Sometimes you picture something in your mind before you make it and it looks so good in your imagination that you brace yourself for the reality knowing it may not be as good. Other times you make something and you exceed your own expectations. This Vanilla Strawberry Birthday Cake exceeded my expectations and I was excited to knock my own socks off with it. I used my favorite white cake recipe and kept it simple with strawberry jam between the layers and really soft, simple almond butter cream. Since it was my birthday, I made it a bit special with some amazing mauve spray roses and an all over petal effect in the frosting.
It’s a lovely cake, easy to work with and there are no tricks here. The recipe is easy to follow and doesn’t take long to make. When you’re choosing fresh flowers for a cake make sure they are non toxic/edible (obviously) and do your best to source organic blooms and give them a bit of a rinse so you don’t end up with pesticides or pests in your cake. For this cake I simply trimmed the tiny roses and stabbed them (gently placed them?) into the frosting. I had enough to cover the whole surface but I really like the aesthetic of a sort of halo or crown of flowers along one side, sort of organically spilling across the cake’s top. Roses are technically edible but there is no bonus to munching on these pretty petals, they don’t taste like much, guests can simply remove them from their slice as they go. If you don’t want to waste the roses and rosebuds you can rinse them and float them in a bath (so luxe!) or float them in a pretty shallow bowl as a centerpiece or decorative arrangement. Alternatively you could freeze them into ice cubes to float in a punch bowl or to pretty up your water glass.
But back to the cake …
It’s lovely to look at but I promise it’s even better to eat! More pictures and the recipes are after the jump. Enjoy and let me know what you think in the comments! Happy baking!
Vanilla Strawberry Birthday Cake
preheat oven to 350°F
5 large egg whites, at room temperature
1 cup milk, divided, at room temperature
2 Tbsp pure vanilla bean paste
3 cups, minus 6 tablespoons flour, sifted (replace the 6 Tbsp flour with cornstarch)
1-3/4 cups sugar
1-½ Tbsp baking powder
3/4 Cup salted butter, softened
Grease, line with parchment, and flour two round 8-inch pans.
In a medium bowl or measuring cup, combine and stir the egg whites, 1/4 cup of milk, and the vanilla bean paste. Set aside. In the bowl of an electric mixer fitted with the paddle attachment, combine the dry ingredients together on low speed for 30 seconds. Add the butter and remaining milk, and mix on low speed until just moistened. Increase to medium speed and mix for 1-1/2 minutes. Scrape the sides of the bowl and add the egg mixture in 3 separate batches; beat on medium speed for 20 seconds after each addition. Divide the batter in two, spreading it evenly with a small offset palette knife. If you have a kitchen scale, weigh to ensure 2 even layers. Bake 25-35 minutes or until a cake tester comes clean when inserted into the center. Let cool on racks for 10 minutes and invert onto greased wire racks. Gently turn cakes back up, so the tops are up and cool completely before splitting and frosting.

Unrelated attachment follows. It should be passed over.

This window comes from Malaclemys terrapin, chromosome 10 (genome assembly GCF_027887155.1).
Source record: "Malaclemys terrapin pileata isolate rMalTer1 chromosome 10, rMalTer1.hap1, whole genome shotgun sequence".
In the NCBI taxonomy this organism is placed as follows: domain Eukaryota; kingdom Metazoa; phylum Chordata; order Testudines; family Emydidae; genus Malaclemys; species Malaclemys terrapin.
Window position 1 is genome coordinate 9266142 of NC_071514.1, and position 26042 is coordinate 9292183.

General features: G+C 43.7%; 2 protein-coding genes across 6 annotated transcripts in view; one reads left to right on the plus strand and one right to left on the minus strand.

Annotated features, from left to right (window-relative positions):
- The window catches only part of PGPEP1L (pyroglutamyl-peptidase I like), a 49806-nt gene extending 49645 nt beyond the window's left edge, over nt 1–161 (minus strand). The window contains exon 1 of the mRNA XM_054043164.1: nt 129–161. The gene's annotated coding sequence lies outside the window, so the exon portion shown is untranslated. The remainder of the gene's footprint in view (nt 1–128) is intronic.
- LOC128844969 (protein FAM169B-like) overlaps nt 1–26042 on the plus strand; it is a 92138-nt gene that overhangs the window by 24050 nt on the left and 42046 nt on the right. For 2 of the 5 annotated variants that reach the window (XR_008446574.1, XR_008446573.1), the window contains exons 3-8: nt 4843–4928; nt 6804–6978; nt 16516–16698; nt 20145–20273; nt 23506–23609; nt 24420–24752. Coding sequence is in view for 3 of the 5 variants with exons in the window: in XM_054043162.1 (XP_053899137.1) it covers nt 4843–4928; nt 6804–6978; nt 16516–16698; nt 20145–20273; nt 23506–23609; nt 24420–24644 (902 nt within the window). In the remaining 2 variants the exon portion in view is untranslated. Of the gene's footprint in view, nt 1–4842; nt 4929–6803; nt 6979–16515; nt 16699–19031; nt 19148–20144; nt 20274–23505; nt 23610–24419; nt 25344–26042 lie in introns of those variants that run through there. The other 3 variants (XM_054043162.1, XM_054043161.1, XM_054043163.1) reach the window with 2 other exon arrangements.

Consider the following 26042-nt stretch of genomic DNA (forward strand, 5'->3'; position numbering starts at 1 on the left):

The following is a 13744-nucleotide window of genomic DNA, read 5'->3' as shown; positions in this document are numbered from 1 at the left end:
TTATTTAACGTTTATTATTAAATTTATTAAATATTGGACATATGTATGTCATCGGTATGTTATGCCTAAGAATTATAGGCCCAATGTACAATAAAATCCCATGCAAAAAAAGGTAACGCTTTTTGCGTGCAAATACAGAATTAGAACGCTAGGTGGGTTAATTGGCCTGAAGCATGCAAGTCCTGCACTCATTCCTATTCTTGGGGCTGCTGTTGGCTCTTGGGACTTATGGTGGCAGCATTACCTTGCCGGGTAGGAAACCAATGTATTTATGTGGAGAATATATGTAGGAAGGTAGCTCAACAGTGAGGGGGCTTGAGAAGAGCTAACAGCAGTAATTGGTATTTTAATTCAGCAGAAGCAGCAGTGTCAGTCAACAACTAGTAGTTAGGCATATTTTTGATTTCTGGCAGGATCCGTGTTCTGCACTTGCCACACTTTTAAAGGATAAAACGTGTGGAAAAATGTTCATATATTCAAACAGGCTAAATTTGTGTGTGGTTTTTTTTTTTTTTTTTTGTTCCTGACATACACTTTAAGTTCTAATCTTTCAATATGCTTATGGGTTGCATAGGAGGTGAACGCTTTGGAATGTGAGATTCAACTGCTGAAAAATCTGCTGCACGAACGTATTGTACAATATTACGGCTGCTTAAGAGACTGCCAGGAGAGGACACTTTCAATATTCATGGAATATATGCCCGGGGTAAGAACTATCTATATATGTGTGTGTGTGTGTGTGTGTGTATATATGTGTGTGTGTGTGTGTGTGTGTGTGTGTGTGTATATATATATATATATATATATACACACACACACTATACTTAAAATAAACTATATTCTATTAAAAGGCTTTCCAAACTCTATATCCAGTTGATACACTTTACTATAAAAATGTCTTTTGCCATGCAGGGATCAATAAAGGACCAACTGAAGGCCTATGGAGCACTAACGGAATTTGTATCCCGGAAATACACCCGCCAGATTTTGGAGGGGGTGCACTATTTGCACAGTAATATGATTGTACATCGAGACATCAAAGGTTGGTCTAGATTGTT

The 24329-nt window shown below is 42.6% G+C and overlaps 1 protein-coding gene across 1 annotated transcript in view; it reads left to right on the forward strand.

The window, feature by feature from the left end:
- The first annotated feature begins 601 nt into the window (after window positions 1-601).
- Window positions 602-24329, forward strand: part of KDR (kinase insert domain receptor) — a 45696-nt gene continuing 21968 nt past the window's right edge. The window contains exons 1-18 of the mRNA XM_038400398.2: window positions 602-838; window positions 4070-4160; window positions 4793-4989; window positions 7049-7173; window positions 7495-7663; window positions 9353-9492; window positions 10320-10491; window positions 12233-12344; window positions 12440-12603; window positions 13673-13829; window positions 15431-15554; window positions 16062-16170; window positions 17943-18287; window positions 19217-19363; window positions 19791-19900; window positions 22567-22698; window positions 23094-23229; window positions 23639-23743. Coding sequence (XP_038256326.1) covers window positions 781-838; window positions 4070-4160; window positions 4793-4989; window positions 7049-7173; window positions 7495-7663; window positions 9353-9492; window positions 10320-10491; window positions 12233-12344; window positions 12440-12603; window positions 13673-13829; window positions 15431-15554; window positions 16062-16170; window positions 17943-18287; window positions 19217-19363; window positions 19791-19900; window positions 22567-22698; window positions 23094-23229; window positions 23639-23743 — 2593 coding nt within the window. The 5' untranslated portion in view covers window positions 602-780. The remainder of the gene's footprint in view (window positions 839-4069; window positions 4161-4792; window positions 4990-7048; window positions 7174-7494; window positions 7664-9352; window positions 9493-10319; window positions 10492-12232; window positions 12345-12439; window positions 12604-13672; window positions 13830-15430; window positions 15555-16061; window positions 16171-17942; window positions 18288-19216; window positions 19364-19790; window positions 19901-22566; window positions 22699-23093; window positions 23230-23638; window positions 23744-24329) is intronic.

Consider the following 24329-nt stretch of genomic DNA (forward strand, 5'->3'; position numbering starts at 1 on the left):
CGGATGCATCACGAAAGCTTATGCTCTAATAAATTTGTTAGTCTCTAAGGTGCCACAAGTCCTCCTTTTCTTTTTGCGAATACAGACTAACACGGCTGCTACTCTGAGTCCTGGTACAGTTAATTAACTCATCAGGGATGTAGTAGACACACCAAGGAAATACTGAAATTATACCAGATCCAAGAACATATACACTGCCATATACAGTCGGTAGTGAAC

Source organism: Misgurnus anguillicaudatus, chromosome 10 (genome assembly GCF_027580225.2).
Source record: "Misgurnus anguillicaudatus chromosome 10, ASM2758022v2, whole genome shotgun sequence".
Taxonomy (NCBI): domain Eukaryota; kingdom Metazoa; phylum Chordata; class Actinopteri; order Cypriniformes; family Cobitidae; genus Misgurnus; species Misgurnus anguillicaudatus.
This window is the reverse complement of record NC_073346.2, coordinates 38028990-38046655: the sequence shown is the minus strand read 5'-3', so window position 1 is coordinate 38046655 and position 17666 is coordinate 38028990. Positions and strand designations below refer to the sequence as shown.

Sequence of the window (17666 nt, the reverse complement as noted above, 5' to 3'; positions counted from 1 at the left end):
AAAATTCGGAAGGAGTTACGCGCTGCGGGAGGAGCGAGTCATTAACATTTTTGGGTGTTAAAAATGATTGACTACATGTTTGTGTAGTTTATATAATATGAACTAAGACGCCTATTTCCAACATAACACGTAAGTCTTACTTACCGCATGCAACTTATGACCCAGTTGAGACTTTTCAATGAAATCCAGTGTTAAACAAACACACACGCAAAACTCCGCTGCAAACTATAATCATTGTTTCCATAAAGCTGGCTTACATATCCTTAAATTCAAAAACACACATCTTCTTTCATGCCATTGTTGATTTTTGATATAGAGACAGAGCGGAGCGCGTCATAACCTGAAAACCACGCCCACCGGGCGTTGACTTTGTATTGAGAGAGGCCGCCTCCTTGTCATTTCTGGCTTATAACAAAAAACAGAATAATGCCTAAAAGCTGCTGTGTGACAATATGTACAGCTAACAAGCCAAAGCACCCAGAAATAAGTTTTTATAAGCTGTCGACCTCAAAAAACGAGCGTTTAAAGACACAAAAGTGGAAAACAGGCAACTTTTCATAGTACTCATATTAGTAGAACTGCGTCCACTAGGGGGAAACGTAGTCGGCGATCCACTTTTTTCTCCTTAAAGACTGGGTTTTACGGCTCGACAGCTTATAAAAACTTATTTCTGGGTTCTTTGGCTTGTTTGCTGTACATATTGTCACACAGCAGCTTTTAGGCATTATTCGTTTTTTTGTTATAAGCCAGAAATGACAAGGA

3 sticks unsalted butter, softened and cut into cubes
3 cups sifted icing sugar
2 Tbsp milk
1 Tbsp pure almond extract
In the bowl of an electric mixer fitted with the paddle attachment, whip butter for 8 minutes on medium speed until it is very pale & creamy. Add remaining ingredients and mix on low speed for 1 minute, then on medium speed for 6 minutes. Frosting will be very light, creamy and fluffy.
To assemble the cake:
Split the 2 cakes into 4 layers. Place the bottom half of one cake, cut side up, on your serving plate. Spread ¼ C of your favourite strawberry jam on the cake leaving a ½” border. Pipe a solid bead of frosting around the jam. This will act as a dam to hold the jam in as the cake stacks up and gets frosted. Gently press on the top half of the same cake, cut side down this time. Repeat with another ¼ C of jam, piping frosting around the edge. Add the third round of cake (the top half of the remaining cake, cut side up), repeat the frosting and jam, finishing the stack with the final bottom layer, cut side down. This will make the top of the cake a flat, crumb-less surface for frosting. Crumb coat the whole cake with a thin layer of frosting using an offset spatula, ensuring that you pave the cracks between layers densely with frosting. Chill the cake for 30 minutes to set the crumb coat.
To frost the cake, using a round tip, pipe a vertical line of frosting dots down the side of the cake. Use your offset spatula to smear the dots to the right. Pipe another vertical row of dots overlapping the smeared ends of the dots, repeat until the whole cake is covered. For the top, ring the cake with a series of dots of frosting right at the edge of the cake, making a seamless line between the vertical dots and the edge of the cake. Use the spatula to smear the dots towards the center of the cake. Repeat in concentric circles. Decorate with fresh flowers.